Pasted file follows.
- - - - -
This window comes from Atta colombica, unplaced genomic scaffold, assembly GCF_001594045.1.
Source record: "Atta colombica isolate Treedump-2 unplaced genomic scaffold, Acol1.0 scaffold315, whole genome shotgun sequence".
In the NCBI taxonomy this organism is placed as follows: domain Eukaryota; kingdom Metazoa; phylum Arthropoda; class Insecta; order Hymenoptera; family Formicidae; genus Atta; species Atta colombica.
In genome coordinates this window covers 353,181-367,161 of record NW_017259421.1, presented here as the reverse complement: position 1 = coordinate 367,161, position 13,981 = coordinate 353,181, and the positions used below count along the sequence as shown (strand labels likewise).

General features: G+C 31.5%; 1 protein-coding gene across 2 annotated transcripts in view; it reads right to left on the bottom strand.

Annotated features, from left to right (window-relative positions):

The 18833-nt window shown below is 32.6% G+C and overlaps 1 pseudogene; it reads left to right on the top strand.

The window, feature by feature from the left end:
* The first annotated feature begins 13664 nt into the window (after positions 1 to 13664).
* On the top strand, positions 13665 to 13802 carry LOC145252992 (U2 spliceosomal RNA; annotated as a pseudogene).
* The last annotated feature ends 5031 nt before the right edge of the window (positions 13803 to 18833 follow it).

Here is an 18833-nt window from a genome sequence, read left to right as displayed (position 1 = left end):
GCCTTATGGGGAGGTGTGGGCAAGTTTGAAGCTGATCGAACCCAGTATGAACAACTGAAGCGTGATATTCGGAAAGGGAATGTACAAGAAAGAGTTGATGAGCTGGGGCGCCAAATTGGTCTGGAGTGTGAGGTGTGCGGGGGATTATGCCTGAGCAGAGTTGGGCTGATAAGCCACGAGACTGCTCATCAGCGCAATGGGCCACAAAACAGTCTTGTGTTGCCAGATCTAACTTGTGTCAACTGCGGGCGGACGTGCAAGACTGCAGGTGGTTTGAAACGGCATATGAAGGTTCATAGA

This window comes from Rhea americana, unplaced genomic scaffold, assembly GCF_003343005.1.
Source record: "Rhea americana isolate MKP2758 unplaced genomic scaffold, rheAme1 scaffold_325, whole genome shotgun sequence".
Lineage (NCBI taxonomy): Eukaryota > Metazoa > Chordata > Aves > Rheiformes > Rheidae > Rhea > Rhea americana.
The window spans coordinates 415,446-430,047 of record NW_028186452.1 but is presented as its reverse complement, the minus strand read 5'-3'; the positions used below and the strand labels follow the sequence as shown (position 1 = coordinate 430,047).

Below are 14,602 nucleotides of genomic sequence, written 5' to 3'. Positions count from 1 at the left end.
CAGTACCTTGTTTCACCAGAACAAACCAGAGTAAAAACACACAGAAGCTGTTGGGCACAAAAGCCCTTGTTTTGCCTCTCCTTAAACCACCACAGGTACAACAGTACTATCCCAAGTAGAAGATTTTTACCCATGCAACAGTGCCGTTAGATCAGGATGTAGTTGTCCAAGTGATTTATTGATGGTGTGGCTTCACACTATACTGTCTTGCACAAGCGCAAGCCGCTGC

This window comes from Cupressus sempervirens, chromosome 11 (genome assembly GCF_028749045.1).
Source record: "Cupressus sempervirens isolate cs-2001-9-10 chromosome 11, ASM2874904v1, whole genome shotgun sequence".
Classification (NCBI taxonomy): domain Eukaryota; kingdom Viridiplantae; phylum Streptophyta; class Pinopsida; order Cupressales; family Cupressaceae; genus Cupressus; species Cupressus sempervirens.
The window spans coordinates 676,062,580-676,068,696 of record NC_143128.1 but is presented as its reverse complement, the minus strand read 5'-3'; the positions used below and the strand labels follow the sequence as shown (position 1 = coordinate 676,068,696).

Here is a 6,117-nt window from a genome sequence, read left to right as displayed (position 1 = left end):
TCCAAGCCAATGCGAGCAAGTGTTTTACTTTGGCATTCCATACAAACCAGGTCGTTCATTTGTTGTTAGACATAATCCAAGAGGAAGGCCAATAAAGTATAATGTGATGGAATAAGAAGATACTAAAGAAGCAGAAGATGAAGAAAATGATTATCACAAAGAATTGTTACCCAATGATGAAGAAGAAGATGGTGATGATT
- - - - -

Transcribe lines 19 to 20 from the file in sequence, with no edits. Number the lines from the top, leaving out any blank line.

CAGTACCTTGTTTCACCAGAACAAACCAGAGTAAAAACACACAGAAGCTGTTGGGCACAAAAGCCCTTGTTTTGCCTCTCCTTAAACCACCACAGGTACAACAGTACTATCCCAAGTAGAAGATTTTTACCCATGCAACAGTGCCGTTAGATCAGGATGTAGTTGTCCAAGTGATTTATTGATGGTGTGGCTTCACACTATACTGTCTTGCACAAGCGCAAGCCGCTGC

This window comes from Cupressus sempervirens, chromosome 11 (genome assembly GCF_028749045.1).